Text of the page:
.....Advertisement.....
.....Advertisement.....

Brunswick lawns need nutrients: Give potassium a little respect

-A A +A
By Staff Brunswick Beacon

Our lawns have had a much better season than last year. Most areas have received a bit of natural irrigation and the warm temperatures have helped our grasses fill in and recover. Keep a good thing going as we slide toward fall by adding potassium and be prepared to knock large patch out before it kills parts of your lawn.

Potassium, the last number of the three on the fertilizer container, is the Rodney Dangerfield of plant nutrients. It just doesn’t get the respect that nitrogen and phosphorus receive. Maybe that’s because potassium applications don’t cause visual responses in the grass, but adequate potassium levels are important in maintaining the health of your lawn.

Adding extra potassium each September is especially important in coarse-textured, sandy soils. When it comes to holding on to nutrients, these soils are rather like a bucket with a large hole in the bottom. Stuff just runs out. While phosphorus will hang around and build up, nitrogen and potassium get washed through in water.

In centipede, St. Augustine and zoysia lawns that aren’t due for any more nitrogen this year, use a straight potassium product. In most cases sul-po-mag (0-0-22) is preferable. Applied at 5 pounds per 1,000 square feet, it provides the necessary potassium and has a side benefit of adding extra magnesium to the mix. Some folks use potassium sulfate (0-0-50) at 3 pounds per 1,000 square feet. That works but it’s pretty difficult to apply 3 pounds on 1,000 square feet evenly.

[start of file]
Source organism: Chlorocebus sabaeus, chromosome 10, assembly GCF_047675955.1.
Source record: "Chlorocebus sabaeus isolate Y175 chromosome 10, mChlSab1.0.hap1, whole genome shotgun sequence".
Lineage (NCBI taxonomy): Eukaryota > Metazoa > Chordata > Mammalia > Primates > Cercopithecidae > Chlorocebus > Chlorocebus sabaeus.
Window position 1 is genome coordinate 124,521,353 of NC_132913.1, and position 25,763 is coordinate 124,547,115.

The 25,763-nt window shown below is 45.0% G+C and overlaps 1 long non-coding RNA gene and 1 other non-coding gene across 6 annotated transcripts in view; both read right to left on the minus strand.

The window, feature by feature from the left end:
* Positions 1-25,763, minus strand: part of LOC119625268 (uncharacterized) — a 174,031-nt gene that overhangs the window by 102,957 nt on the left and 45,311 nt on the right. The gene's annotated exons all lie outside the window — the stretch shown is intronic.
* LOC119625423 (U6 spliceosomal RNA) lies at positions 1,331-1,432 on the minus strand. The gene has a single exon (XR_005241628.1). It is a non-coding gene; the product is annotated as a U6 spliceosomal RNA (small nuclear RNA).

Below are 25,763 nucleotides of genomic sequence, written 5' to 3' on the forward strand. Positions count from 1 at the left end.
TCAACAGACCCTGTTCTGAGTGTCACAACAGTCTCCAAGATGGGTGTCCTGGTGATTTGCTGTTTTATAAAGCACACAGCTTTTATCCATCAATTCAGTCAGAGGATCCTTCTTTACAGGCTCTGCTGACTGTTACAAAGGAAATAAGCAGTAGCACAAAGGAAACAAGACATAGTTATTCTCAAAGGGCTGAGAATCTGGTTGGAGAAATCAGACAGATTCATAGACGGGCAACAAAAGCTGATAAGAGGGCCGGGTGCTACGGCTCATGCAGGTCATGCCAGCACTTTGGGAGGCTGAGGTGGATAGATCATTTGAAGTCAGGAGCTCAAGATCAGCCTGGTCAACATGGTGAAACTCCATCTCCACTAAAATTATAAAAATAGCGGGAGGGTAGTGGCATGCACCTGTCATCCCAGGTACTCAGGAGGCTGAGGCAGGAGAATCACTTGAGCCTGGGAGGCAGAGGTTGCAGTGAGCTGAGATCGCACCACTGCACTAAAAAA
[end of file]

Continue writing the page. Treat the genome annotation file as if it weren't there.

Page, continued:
Bermuda lawns, especially the hybrids, will stay greener through the fall with a small application of nitrogen in September. Instead of the straight potassium product, consider a fertilizer like 5-5-15 at 10 pounds per 1,000 square feet. That provides one-half pound of nitrogen and the extra potassium to help the grass survive the coming winter cold.

While you’re out working on the lawn, remember the fungal disease large patch likes to get going as the temperatures moderate. Like most fungal diseases, large patch likes it moist. Keep a close check on areas where water tends to collect.

Large patch first shows up as irregular, straw-colored areas where the grass blades collapse. Usually the stems are still healthy and green. When the fungus is really working, you may see a ring of reddish-brown around the perimeter of the patch. This disease, caused by the fungus Rhizoctonia solani, is an equal opportunity grass killer. All of our warm-season grasses are susceptible even though you will often see it listed as “zoysia patch” in references.

Research in southeastern North Carolina suggests a fungicide application in early September and repeated in about six weeks is most effective in controlling large patch.

Products containing azoxystrobin (Heritage), myclobutanil (Eagle), propiconazole (Banner Maxx), thiophanate-methyl and triadimefon (Bayleton) are labeled for large patch control. Although the fungus is active in spring, fungicides don’t work as well then.